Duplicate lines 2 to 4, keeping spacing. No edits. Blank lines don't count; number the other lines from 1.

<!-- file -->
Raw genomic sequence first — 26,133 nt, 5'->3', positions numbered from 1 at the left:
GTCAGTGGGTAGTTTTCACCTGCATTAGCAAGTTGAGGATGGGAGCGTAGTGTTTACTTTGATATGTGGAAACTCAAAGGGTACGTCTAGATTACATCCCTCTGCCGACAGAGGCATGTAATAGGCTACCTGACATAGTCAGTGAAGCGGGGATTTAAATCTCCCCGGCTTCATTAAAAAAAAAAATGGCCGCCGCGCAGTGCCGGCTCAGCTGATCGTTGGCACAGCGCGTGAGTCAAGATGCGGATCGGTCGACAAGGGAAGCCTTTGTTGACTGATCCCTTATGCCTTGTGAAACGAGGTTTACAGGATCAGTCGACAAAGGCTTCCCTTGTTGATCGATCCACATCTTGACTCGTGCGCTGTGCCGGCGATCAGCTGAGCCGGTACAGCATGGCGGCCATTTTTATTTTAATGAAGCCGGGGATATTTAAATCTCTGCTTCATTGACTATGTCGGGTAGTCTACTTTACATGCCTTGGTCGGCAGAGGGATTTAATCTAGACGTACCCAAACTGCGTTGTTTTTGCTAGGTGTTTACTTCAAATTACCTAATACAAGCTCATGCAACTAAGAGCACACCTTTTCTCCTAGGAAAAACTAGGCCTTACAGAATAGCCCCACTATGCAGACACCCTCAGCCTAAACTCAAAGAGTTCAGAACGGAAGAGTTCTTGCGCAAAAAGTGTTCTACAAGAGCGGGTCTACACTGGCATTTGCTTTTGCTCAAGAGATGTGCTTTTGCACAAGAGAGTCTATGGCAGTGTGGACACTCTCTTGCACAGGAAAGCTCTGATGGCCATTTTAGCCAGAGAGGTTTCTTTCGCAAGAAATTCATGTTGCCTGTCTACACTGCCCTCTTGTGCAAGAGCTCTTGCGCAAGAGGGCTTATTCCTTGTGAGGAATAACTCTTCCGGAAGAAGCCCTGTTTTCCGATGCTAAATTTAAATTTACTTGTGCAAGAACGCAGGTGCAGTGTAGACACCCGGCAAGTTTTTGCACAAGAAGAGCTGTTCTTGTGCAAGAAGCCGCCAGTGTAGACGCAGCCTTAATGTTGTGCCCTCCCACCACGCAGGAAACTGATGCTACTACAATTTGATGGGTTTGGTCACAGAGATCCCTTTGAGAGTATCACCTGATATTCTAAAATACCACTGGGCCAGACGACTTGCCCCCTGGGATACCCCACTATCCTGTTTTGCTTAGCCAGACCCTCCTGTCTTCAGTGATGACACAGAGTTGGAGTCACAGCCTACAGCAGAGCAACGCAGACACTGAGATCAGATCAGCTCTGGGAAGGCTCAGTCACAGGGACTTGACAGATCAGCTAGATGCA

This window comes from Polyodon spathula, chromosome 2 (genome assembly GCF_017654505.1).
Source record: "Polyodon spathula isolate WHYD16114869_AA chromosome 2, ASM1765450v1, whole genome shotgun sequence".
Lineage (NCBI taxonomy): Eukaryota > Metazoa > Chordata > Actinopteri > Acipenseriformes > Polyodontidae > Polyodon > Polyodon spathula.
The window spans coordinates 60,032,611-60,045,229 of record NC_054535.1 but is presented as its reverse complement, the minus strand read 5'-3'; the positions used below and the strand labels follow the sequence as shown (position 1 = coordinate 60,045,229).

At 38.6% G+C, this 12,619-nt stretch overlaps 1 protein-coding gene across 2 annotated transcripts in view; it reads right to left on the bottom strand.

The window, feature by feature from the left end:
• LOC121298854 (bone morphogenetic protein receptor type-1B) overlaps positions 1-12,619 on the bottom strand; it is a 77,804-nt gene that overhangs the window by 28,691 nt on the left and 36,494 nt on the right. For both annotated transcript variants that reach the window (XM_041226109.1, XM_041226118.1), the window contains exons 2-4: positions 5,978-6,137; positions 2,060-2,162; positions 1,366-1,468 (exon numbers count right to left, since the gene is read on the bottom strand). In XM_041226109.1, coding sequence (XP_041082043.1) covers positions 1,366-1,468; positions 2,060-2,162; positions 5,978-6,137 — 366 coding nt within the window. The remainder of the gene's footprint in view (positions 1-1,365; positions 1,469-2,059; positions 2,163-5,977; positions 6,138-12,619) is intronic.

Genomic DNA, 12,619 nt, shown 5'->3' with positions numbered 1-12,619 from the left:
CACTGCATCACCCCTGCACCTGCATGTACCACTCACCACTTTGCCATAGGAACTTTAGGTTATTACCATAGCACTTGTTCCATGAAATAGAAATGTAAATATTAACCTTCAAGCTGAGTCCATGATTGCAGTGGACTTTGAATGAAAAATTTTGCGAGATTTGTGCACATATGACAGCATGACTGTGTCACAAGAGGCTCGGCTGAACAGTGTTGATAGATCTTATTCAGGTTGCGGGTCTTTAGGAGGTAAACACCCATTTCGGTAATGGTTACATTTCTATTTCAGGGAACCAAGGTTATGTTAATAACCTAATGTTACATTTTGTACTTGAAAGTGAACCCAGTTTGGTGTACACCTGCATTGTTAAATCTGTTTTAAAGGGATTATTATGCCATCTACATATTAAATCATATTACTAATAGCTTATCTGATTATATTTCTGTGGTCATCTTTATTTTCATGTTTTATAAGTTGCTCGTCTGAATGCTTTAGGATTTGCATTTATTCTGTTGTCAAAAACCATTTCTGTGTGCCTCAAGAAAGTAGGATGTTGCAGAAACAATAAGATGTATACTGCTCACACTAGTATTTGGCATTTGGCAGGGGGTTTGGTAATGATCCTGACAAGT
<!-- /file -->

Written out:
GTCAGTGGGTAGTTTTCACCTGCATTAGCAAGTTGAGGATGGGAGCGTAGTGTTTACTTTGATATGTGGAAACTCAAAGGGTACGTCTAGATTACATCCCTCTGCCGACAGAGGCATGTAATAGGCTACCTGACATAGTCAGTGAAGCGGGGATTTAAATCTCCCCGGCTTCATTAAAAAAAAAAATGGCCGCCGCGCAGTGCCGGCTCAGCTGATCGTTGGCACAGCGCGTGAGTCAAGATGCGGATCGGTCGACAAGGGAAGCCTTTGTTGACTGATCCCTTATGCCTTGTGAAACGAGGTTTACAGGATCAGTCGACAAAGGCTTCCCTTGTTGATCGATCCACATCTTGACTCGTGCGCTGTGCCGGCGATCAGCTGAGCCGGTACAGCATGGCGGCCATTTTTATTTTAATGAAGCCGGGGATATTTAAATCTCTGCTTCATTGACTATGTCGGGTAGTCTACTTTACATGCCTTGGTCGGCAGAGGGATTTAATCTAGACGTACCCAAACTGCGTTGTTTTTGCTAGGTGTTTACTTCAAATTACCTAATACAAGCTCATGCAACTAAGAGCACACCTTTTCTCCTAGGAAAAACTAGGCCTTACAGAATAGCCCCACTATGCAGACACCCTCAGCCTAAACTCAAAGAGTTCAGAACGGAAGAGTTCTTGCGCAAAAAGTGTTCTACAAGAGCGGGTCTACACTGGCATTTGCTTTTGCTCAAGAGATGTGCTTTTGCACAAGAGAGTCTATGGCAGTGTGGACACTCTCTTGCACAGGAAAGCTCTGATGGCCATTTTAGCCAGAGAGGTTTCTTTCGCAAGAAATTCATGTTGCCTGTCTACACTGCCCTCTTGTGCAAGAGCTCTTGCGCAAGAGGGCTTATTCCTTGTGAGGAATAACTCTTCCGGAAGAAGCCCTGTTTTCCGATGCTAAATTTAAATTTACTTGTGCAAGAACGCAGGTGCAGTGTAGACACCCGGCAAGTTTTTGCACAAGAAGAGCTGTTCTTGTGCAAGAAGCCGCCAGTGTAGACGCAGCCTTAATGTTGTGCCCTCCCACCACGCAGGAAACTGATGCTACTACAATTTGATGGGTTTGGTCACAGAGATCCCTTTGAGAGTATCACCTGATATTCTAAAATACCACTGGGCCAGACGACTTGCCCCCTGGGATACCCCACTATCCTGTTTTGCTTAGCCAGACCCTCCTGTCTTCAGTGATGACACAGAGTTGGAGTCACAGCCTACAGCAGAGCAACGCAGACACTGAGATCAGATCAGCTCTGGGAAGGCTCAGTCACAGGGACTTGACAGATCAGCTAGATGCA

This window comes from Polyodon spathula, chromosome 2 (genome assembly GCF_017654505.1).
Source record: "Polyodon spathula isolate WHYD16114869_AA chromosome 2, ASM1765450v1, whole genome shotgun sequence".